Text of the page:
December 30, 1986 | DON COOK and TYLER MARSHALL, Times Staff Writers
Harold Macmillan, who overcame a crippling shyness and years of political obscurity to become one of the most successful British prime ministers of the post-World War II era, died Monday at age 92, his family said. Macmillan's grandson, Viscount Macmillan of Ovendon, said in a statement that his grandfather died peacefully at his home in Sussex in southern England after a short illness. Macmillan had been in poor health for some time after a bout of pneumonia. A private funeral was planned.
ENTERTAINMENT
September 28, 1985 | CHARLES CHAMPLIN, Times Arts Editor
The French have liberty, equality and fraternity; the movies have caution, imitation and condescension. So it is that when an item or two comes along that seems daring, original and respectful of an audience's intelligence, the inclination of the steady viewer is to do a quick buck and wing on Westwood Boulevard.
NEWS
November 8, 1986 | Associated Press
The U.S. battleship Missouri traveled through the Suez Canal to the Mediterranean on Friday. The 45,000-ton recommissioned battlewagon is making its first round-the-world voyage.
NEWS
February 1, 1988 | United Press International
A freak sandstorm that reduced visibility to less than 100 yards forced authorities today to halt traffic in the Suez Canal, stranding 51 ships including four British military vessels in the waterway, officials said. Winds up to 60 m.p.h. laden with dust also forced the closure of all desert highways as well as Alexandria harbor on the Mediterranean and the diversion to other airports of at least five airliners that were scheduled to land at Cairo Airport.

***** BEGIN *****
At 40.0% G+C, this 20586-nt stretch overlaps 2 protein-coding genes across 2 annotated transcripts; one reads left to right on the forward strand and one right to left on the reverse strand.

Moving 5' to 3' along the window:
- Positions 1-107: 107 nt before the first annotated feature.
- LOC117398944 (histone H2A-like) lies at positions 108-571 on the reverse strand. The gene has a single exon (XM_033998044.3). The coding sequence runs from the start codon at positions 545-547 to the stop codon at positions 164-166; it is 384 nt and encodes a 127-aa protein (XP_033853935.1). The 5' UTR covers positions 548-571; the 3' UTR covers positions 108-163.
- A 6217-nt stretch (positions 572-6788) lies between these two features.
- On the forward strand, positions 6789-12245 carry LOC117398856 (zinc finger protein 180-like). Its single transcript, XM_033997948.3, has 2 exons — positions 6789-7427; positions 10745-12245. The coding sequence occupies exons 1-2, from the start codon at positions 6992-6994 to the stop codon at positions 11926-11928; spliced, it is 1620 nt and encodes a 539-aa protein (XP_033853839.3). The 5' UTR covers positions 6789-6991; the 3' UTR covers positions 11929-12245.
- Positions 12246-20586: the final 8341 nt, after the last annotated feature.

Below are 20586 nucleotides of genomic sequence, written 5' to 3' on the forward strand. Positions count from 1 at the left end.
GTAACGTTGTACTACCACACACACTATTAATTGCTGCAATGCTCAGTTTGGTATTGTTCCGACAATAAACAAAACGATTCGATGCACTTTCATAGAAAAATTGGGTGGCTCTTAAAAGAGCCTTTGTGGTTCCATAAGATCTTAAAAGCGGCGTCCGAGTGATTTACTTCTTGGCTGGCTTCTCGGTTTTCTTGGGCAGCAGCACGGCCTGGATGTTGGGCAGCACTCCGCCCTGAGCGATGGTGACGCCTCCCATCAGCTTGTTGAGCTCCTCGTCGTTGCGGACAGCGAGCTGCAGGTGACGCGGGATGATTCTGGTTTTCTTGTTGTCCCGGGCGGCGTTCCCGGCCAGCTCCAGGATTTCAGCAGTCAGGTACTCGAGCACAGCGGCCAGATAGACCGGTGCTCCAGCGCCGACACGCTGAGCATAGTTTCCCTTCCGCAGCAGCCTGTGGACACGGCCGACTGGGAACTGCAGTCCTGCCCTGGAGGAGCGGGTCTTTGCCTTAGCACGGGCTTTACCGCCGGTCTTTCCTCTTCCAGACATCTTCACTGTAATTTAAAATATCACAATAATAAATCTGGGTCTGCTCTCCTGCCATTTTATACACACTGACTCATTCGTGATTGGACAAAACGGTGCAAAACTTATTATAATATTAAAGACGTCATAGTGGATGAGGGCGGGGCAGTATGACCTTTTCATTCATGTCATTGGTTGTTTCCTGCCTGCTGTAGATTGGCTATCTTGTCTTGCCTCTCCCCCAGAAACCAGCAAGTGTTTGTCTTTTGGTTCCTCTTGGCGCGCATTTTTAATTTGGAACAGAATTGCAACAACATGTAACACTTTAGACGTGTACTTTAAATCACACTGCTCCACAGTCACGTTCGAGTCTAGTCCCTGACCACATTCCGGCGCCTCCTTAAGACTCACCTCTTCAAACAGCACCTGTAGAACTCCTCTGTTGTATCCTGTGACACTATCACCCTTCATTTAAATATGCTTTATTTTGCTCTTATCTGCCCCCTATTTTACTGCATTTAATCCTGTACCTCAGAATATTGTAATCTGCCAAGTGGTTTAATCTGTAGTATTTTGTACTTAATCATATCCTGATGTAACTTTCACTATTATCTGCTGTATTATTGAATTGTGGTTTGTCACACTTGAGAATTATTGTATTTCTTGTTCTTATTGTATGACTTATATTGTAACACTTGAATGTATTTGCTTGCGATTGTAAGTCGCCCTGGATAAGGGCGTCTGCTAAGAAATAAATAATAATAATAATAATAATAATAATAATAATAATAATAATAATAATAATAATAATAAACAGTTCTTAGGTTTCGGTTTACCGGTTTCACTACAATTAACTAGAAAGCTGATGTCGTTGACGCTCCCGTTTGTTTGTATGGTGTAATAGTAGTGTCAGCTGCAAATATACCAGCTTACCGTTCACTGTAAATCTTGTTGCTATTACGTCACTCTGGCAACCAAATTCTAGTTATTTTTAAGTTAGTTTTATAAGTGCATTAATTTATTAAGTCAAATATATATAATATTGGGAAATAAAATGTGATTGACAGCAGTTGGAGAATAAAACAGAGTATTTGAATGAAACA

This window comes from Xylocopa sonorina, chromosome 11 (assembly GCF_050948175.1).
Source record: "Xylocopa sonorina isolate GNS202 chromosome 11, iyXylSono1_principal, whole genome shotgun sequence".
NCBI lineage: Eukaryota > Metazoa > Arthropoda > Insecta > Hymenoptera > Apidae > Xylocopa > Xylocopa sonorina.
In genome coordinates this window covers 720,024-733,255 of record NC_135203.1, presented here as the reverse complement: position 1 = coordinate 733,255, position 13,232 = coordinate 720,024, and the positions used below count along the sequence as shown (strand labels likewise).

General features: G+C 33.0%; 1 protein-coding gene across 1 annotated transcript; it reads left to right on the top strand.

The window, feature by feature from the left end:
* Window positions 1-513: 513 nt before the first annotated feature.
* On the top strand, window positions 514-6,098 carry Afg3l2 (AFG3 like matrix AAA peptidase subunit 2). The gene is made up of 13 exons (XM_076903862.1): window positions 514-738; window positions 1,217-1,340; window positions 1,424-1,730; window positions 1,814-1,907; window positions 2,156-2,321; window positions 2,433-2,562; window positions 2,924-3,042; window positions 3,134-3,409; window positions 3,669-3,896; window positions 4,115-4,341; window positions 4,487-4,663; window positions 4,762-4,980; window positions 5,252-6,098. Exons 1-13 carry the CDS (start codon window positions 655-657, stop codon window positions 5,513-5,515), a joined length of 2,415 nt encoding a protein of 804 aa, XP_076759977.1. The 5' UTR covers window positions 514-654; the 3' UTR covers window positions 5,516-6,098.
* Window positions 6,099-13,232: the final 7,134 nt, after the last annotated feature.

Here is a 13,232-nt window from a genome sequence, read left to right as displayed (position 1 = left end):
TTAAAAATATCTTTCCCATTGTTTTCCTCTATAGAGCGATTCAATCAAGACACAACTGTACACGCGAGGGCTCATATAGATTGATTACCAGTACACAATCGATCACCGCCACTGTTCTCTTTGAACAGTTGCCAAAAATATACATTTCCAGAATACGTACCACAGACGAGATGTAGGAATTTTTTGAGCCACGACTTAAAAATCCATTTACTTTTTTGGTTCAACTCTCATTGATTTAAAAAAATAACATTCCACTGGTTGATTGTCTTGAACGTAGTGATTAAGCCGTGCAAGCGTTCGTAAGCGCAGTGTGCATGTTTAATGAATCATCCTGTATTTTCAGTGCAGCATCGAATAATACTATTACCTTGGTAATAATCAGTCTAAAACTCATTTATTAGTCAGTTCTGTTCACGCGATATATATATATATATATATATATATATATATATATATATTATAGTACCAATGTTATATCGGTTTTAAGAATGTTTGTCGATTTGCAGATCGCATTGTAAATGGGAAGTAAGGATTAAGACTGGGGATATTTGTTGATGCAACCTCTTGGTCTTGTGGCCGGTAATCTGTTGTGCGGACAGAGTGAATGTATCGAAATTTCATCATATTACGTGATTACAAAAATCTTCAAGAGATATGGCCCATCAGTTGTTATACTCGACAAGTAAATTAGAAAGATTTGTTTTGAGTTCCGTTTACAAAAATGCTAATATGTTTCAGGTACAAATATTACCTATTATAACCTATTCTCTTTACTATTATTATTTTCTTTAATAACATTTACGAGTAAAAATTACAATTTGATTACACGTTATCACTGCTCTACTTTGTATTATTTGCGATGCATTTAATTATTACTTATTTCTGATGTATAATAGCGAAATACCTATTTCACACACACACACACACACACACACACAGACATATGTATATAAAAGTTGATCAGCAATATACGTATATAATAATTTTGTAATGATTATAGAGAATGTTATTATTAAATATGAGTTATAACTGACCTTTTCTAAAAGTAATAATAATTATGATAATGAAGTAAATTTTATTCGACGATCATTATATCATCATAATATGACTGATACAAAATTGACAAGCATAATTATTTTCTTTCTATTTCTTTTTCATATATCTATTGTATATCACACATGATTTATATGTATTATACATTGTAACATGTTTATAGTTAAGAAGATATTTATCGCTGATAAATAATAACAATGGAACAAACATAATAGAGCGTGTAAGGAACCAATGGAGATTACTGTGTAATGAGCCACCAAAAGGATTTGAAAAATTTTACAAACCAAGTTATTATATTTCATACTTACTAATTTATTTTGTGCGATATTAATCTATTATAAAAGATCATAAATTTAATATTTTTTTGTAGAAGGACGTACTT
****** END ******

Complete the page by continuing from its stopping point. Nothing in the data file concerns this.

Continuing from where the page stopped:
WORLD
July 9, 2013 | By Jeffrey Fleishman
SUEZ, Egypt - Military lookouts keep watch over freighters in the blurry distance and checkpoints choke the streets leading into this industrial city, where garrisoned soldiers carry rifles and loaves of bread along the sea. The outdoor market has reopened and alleys bustle amid the scent of mangoes, spices and fish stacked on ice. Troops look down from armored personnel carriers; they check identification cards and open car trunks to search for...
ENTERTAINMENT
July 9, 2012
Twentieth Century Fox Home Entertainment just released the first titles of its new Fox Cinemas Archives DVD series. Tyrone Power fans are in for a treat because three of his films are in the mix, including the 1937 romantic comedy "Love Is News" with Loretta Young, 1938's epic "Suez," which also stars Young and French actress Annabella, who Power married in 1939, and the 1952 thriller "Diplomatic Courier," with Patricia Neal. Also worth checking out is the 1943 romantic drama "Claudia," featuring Dorothy McGuire in her film debut as a child bride married to Robert Young.
ENTERTAINMENT
March 6, 2011 | By Jim Newton, Los Angeles Times
Eisenhower 1956: The President's Year of Crisis ? Suez and the Brink of War. David A. Nichols Simon & Schuster: 346 pp., $28 As the Middle East has trembled in recent weeks, the Obama administration has struggled for a coherent and forceful response ? one that reconciles American interests with American values, that balances geopolitics with the moral example of democracy. For an object lesson, the administration might look to the example of Dwight D. Eisenhower in 1956 and might start by reading David A. Nichols' new book on that fateful year.
WORLD
February 2, 2011 | By Jeffrey Fleishman, Los Angeles Times